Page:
How To Stop Crackling in Ears

How To Stop Crackling in Ears

You may be familiar with tinnitus as an annoying ringing, buzzing, or hissing sound in your ear. But what if you hear a crackling or popping sound instead, more like the sound made when you pour milk over rice cereal?

There are several causes of crackling in the ears, ranging from mild and common to signs of more serious illness. Let’s look at how they differ, and when you need medical treatment. 

Key Takeaways

What Is Crackling in the Ear?

Crackling in the ear is a form of tinnitus, defined as the perception of sound without a “real” origin. You aren’t simply hearing things, however, as it does have a physical origin inside your ear. Tinnitus may be subjective, where only you can perceive it, or objective, where your treating doctor can identify the source on examination [1]

Causes of Crackling in the Ear

There are several main causes of crackling in the ear:

how to stop crackling in ears
  1. Eustachian tube dysfunction.
  2. Acute otitis media.
  3. Middle ear myoclonus.
  4. Earwax buildup.
  5. Temporomandibular joint (TMJ) dysfunction.
  6. Meniere’s disease.

Eustachian Tube Dysfunction

Your Eustachian tubes are required for drainage of mucus out of your middle ear, as well as providing ventilation and pressure control. Crackling or popping sounds, accompanied by a feeling of fullness in the ears or ear pain, are common symptoms of dysfunction. 

While it does not directly involve infection, Eustachian tube dysfunction can appear after an upper respiratory tract or ear infection, or flare-up of seasonal allergies. Non-inflammatory causes of Eustachian tube dysfunction include air pressure changes, such as if you have been scuba diving or traveling by air [2]

Acute Otitis Media

Acute otitis media is the medical term for middle ear infection, which can affect sound perception. The infection may migrate to the middle ear from the outer ear, or up the Eustachian tubes from an upper respiratory tract infection. These can be bacterial or viral. 

Children are more likely to have middle ear infections than adults because their Eustachian tubes are not yet matured. They are positioned with a more horizontal slope than adults, where gravity assists with mucus and fluid drainage [3]

What percentage of children will experience acute otitis media at some point during their lifetime?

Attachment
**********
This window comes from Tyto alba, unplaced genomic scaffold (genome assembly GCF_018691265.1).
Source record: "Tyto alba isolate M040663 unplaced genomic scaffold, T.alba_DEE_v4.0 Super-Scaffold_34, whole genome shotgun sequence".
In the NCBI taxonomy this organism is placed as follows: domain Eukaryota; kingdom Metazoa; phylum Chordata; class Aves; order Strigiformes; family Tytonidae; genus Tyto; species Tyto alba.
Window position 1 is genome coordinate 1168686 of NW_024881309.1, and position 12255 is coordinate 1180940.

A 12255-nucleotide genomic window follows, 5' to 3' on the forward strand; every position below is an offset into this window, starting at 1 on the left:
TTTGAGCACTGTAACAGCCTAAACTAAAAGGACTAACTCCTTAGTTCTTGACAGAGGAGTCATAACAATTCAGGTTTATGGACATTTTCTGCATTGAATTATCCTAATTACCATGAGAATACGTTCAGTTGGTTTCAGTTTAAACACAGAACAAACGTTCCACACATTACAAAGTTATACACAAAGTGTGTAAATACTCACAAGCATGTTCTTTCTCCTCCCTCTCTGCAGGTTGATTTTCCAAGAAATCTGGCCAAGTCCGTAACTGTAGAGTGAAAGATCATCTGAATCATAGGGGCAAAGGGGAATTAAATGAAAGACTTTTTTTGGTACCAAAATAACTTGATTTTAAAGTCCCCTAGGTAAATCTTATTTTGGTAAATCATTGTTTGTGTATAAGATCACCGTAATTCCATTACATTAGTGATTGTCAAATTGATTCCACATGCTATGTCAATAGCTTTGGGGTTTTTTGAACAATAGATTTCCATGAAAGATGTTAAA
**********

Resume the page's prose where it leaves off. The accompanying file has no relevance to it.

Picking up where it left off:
What percentage of children will experience acute otitis media at some point during their lifetime?
Click on an answer to reveal what studies have found
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What percentage of children will experience acute otitis media at some point during their lifetime
It’s been estimated that approximately 80% of children will experience AOM during their lifetime

how to stop crackling in ears Percentage of children who will experience acute otitis media (AOM)

Middle Ear Myoclonus

Middle ear myoclonus (MEM) is a rare type of tinnitus caused by abnormal movement of the middle ear muscles. This can lead to a popping or crackling sound, or something else entirely such as a whoosh, buzz, or tapping noise. It may be called musical ear syndrome in cases where the sound resembles a rhythm or beat. 

Injury to the ear, abnormal muscle contractions in other areas such as the throat, and neurological issues are some possible causes of MEM. In one case study, a girl reported hearing odd sounds after not chewing gum as her plane landed [4]

Earwax Buildup

Before you search for “hearing aids near me,” you may just have a physical blockage from a buildup of earwax. 

The simplest cause of crackling sounds, earwax buildup in the outer ear can cause distorted sound perception if it gets severe enough. Also known as cerumen impaction, it becomes a problem when too much earwax accumulates in your ear canal, to the point that your eardrum is no longer visible [5]